IN FOCUS: Beau Jordan

by Morgan Galvin
IN FOCUS: Beau Jordan

Nine years ago, senior outfielder Beau Jordan got his first taste of LSU baseball from a player’s perspective. The first time Jordan stepped on the field at LSU, he was sporting a Little League patch on his sleeve. In 2009, his Little League World Series team traveled to The Box to watch batting practice before the LSU game started. 

The wide-eyed 13-year-old dreamed of his shot to take that field again someday, never thinking that some of the players he met that day would one day become his coaches. 

In a blink of an eye, Jordan found himself running onto that same field with the letters L-S-U across his chest. His dream came full turn this year when former Tiger Sean Ochinko became his hitting coach. Ochinko, who was a junior catcher/first baseman during the 2009 season, remembers the visit from Jordan’s little league team quite well. 

Jordan can’t look back at the past few years at LSU without feeling blessed. He has been able to play alongside his twin brother, Bryce, and couldn’t imagine his LSU career any differently.

“It’s an honor to come out here and play,” Beau said. “A lot of people don’t get this opportunity, especially to play with their twin brother.” 

Bryce Jordan missed the entire 2017 season after tearing his ACL just weeks before the season started. Bryce recovered and launched a grand slam home run in his first game back against Notre Dame on February 16, 2018. His comeback tops the most incredible moments for not only himself, but also for his proud brother, Beau. 

“Just to hit a grand slam in college is a pretty cool achievement. To come off an injury like that and come out there and hit a grand slam was pretty awesome,” Beau said.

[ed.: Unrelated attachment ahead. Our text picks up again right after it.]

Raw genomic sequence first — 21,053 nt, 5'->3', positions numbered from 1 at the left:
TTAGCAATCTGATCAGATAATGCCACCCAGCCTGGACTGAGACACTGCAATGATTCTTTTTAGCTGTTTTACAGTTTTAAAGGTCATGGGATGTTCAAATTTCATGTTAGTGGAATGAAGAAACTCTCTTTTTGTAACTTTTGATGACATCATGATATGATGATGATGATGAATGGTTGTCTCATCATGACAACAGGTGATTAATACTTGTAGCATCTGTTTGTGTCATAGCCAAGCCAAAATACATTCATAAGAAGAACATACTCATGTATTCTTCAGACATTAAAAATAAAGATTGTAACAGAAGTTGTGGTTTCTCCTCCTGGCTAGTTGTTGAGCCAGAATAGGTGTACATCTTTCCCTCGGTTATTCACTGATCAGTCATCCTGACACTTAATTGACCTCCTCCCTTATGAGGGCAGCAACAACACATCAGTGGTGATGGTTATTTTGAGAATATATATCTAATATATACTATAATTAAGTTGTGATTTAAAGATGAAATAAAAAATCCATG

With this being the last season that they will play together as Tigers, Bryce wants to take in every moment with Beau. He’s living for every moment they get to play together and hoping they’ll leave a legacy, just as those who played before them did. 

But days at The Box for Beau are not complete without both of his brothers. With Bryce next to him in the dugout, Beau looks to the seats to find his 17-year old brother, Brock, who can be heard loudly leading cheers in the stands. Win or lose, the Jordan twins know they will always have their number one fan behind them.

“If you’re not cheering, Brock will get mad at you and call you out,” Beau said. 

According to Bryce, with four years under his belt as a Tiger, Beau has become the vocal leader on the team. It is Beau’s time to teach the young players the ways and traditions of LSU baseball. 

“He’s been in the lineup for four years, he’s a great person to look up to and does the right things,” Bryce said.

Beau left his mark in Omaha last June when he blasted a solo shot out of TD Ameritrade Park in the 6-1 semifinal win over Oregon State. Beau totaled four home runs each season in 2016 and 2017. He currently holds six for the 2018 season. 

His sixth home run of the season came on April 13 when he answered coach Paul Mainieri‘s request to hit in the leadoff spot for the first time in his career. Beau drilled the first pitch over the left-center fence to give the Tigers a very early lead at The Box, which helped secure the 9-3 win against Tennessee. 

His relentless spirit shines as he hopes to get the team back to Omaha. Returning for a third time is his own goal, but Beau wants to take the younger players there. The spirit of Omaha is something that Beau believes the team must feel and see. 

“I want them to experience the crowd because you don’t fully understand how many LSU fans are there till you get on the field and play,” Beau said.

With more games left, Beau is ready to give it all he has.  

“It’s not over yet, the season hasn’t gone the way we wanted it to, but we are right there in it,” Beau said. “Hopefully, we finish out on top, that’s always the goal.”